Bill banning alcohol ads to cabinet

By Drum Digital
23 August 2013

A draft bill banning alcohol advertising will be submitted to Cabinet soon, a Cabinet committee said on Friday.

The inter-ministerial committee (IMC) to combat alcohol and substance abuse had agreed to submit the draft Control of Marketing of Alcohol Beverages Bill during the next cabinet cycle.

"The IMC, chaired by Minister of Social Development, Ms Bathabile Dlamini, and comprising 11 other ministries agreed that the bill, in its current form was ready for consideration by Cabinet with the view to gazette it for public comment," a statement from the committee said.

The IMC cited numerous inputs from government departments and civil society as motivation for approving the bill.

"Research has shown that, the prevalence of alcohol and drug abuse among adults in South Africa [is] expanding rapidly to the destruction of the families, community and society. Government cannot afford to ignore or be quiet about it."

The IMC said moves by the industry to curb harm caused by drinking alcohol, such as promoting responsible drinking, were not yielding results.

"The IMC agreed that this approach is at odds with most of the evidence gathered by various researches (sic) across the globe and that there was a need for various approaches, including the banning of alcohol advertising to deal with the devastating socio-economic impact of this scourge."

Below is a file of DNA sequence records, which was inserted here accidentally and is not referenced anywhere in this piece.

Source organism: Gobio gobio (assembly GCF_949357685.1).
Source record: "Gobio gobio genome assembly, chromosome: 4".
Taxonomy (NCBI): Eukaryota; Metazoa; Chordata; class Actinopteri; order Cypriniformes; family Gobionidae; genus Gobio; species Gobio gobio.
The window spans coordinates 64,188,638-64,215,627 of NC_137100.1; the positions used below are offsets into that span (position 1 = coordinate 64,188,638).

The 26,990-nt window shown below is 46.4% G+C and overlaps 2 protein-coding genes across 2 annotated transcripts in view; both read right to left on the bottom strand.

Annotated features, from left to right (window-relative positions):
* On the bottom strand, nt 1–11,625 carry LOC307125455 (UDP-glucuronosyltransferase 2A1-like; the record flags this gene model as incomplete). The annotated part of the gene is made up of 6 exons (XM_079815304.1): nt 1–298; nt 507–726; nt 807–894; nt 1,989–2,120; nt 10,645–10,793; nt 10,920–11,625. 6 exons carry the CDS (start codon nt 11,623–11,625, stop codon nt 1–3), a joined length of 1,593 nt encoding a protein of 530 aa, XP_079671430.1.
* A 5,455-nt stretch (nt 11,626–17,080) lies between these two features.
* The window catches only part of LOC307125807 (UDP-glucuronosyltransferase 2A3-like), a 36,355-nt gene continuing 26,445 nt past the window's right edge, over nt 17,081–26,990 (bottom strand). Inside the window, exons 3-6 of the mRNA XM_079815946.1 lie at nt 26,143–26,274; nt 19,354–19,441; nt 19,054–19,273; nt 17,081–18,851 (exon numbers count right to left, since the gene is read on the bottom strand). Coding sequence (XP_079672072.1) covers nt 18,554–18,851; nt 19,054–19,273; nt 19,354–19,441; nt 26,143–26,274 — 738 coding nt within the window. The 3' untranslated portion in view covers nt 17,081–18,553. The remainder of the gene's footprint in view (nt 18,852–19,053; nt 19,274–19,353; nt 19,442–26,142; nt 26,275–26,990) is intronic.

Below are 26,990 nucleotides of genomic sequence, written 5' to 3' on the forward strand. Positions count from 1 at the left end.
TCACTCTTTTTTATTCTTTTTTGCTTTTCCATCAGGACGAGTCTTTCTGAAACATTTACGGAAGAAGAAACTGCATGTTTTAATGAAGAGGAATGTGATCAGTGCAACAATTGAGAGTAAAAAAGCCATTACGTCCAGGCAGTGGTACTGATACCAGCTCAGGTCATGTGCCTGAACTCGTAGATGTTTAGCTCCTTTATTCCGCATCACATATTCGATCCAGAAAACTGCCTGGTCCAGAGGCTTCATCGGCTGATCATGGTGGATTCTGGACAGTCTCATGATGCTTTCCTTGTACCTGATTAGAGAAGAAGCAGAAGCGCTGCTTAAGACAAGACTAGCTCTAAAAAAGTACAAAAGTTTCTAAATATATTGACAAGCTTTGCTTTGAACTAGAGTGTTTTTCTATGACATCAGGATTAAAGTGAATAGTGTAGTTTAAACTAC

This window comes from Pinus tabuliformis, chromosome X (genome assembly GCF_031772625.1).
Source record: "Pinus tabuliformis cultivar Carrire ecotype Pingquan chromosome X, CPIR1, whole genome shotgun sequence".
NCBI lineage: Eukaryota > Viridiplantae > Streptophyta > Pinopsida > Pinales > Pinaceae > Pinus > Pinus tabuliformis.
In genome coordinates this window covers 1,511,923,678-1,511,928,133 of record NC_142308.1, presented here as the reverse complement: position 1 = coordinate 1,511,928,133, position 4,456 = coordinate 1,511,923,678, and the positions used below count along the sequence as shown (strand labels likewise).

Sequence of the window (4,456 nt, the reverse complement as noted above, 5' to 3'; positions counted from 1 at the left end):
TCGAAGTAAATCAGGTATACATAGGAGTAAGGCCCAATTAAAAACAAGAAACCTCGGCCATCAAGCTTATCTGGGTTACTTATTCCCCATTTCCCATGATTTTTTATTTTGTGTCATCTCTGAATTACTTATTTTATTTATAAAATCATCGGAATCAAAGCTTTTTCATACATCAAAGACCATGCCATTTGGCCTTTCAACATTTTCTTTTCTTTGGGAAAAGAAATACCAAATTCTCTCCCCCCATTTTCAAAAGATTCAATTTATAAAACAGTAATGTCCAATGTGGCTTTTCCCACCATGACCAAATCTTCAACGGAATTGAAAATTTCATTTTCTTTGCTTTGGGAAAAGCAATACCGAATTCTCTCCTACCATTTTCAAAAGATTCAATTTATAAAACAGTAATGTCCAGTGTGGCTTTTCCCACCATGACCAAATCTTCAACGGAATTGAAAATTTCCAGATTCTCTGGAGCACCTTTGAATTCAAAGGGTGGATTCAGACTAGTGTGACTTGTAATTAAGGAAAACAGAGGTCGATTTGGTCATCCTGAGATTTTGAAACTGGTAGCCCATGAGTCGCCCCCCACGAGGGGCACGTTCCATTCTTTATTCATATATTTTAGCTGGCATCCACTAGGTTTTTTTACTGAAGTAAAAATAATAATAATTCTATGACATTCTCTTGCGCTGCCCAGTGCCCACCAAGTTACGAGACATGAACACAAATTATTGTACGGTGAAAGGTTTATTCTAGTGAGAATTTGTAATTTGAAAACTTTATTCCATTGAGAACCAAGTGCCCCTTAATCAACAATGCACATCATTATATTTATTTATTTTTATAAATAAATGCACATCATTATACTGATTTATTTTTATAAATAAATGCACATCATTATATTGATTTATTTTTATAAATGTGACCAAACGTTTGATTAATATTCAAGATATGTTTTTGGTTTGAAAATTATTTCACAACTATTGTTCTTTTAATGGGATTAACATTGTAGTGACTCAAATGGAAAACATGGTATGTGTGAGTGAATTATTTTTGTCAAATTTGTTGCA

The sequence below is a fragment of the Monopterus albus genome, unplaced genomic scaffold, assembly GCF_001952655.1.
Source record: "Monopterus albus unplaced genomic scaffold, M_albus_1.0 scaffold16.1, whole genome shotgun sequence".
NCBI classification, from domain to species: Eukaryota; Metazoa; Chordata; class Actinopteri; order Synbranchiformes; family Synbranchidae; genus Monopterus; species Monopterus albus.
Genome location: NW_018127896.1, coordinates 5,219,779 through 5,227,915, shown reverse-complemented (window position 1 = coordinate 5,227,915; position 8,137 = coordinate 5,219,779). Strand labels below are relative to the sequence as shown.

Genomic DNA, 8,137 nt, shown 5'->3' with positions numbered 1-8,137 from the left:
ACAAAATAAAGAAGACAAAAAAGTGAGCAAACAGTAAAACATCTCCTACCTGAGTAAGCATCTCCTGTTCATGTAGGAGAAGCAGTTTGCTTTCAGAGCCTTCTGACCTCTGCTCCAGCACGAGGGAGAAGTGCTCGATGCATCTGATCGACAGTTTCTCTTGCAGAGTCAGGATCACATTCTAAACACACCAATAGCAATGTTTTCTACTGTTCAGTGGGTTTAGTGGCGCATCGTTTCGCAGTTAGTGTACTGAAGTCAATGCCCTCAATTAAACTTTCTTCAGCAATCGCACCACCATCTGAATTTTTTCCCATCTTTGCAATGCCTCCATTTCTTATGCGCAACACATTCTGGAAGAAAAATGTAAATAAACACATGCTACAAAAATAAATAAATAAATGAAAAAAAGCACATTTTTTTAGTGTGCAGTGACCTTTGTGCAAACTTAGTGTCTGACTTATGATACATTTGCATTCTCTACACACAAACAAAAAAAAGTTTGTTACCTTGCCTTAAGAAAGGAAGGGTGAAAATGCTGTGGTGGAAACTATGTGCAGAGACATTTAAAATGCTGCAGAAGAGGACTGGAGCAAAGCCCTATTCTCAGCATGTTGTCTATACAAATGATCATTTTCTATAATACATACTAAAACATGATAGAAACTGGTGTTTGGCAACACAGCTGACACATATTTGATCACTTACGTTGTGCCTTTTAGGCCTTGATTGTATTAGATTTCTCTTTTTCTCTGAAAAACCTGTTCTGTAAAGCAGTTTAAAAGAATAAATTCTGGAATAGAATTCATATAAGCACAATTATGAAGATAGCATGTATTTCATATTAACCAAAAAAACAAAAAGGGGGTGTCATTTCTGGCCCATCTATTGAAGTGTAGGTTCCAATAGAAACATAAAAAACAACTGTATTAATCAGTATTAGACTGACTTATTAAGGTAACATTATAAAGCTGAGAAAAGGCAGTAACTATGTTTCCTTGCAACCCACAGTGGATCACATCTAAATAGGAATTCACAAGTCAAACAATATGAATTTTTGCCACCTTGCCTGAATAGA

Various departments presented reports on the effect of alcohol on society.

"The department of health presented that tangible costs of alcohol in South Africa have been estimated to be close to R38 billion while intangible costs could reach R240 billion (sic)."

Alcohol was also the third leading risk factor for death and disability in South Africa.

According to the transport department more than half of the country's road deaths occurred as a result of alcohol abuse.

"Around 70 percent of domestic violence has been associated with alcohol; arrestees indicated that they were under the influence of alcohol for 25 percent of weapons-related offences, 22 percent of rapes, 17 percent of murders, 14 of assault cases, and 10 percent of robberies."


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